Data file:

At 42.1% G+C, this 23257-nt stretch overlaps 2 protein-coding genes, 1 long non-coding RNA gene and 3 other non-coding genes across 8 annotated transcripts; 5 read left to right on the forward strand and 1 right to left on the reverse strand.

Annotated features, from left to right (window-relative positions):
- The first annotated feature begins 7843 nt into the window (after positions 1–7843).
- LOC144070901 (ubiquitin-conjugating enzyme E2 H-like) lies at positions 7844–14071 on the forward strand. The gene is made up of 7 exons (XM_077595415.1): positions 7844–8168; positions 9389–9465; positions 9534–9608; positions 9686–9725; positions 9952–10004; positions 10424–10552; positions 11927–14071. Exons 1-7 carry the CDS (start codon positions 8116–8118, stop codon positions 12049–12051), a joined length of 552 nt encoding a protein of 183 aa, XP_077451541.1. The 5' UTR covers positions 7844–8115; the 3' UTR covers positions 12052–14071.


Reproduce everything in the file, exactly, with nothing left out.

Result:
At 42.1% G+C, this 23257-nt stretch overlaps 2 protein-coding genes, 1 long non-coding RNA gene and 3 other non-coding genes across 8 annotated transcripts; 5 read left to right on the forward strand and 1 right to left on the reverse strand.

Annotated features, from left to right (window-relative positions):
- The first annotated feature begins 7843 nt into the window (after positions 1–7843).
- LOC144070901 (ubiquitin-conjugating enzyme E2 H-like) lies at positions 7844–14071 on the forward strand. The gene is made up of 7 exons (XM_077595415.1): positions 7844–8168; positions 9389–9465; positions 9534–9608; positions 9686–9725; positions 9952–10004; positions 10424–10552; positions 11927–14071. Exons 1-7 carry the CDS (start codon positions 8116–8118, stop codon positions 12049–12051), a joined length of 552 nt encoding a protein of 183 aa, XP_077451541.1. The 5' UTR covers positions 7844–8115; the 3' UTR covers positions 12052–14071.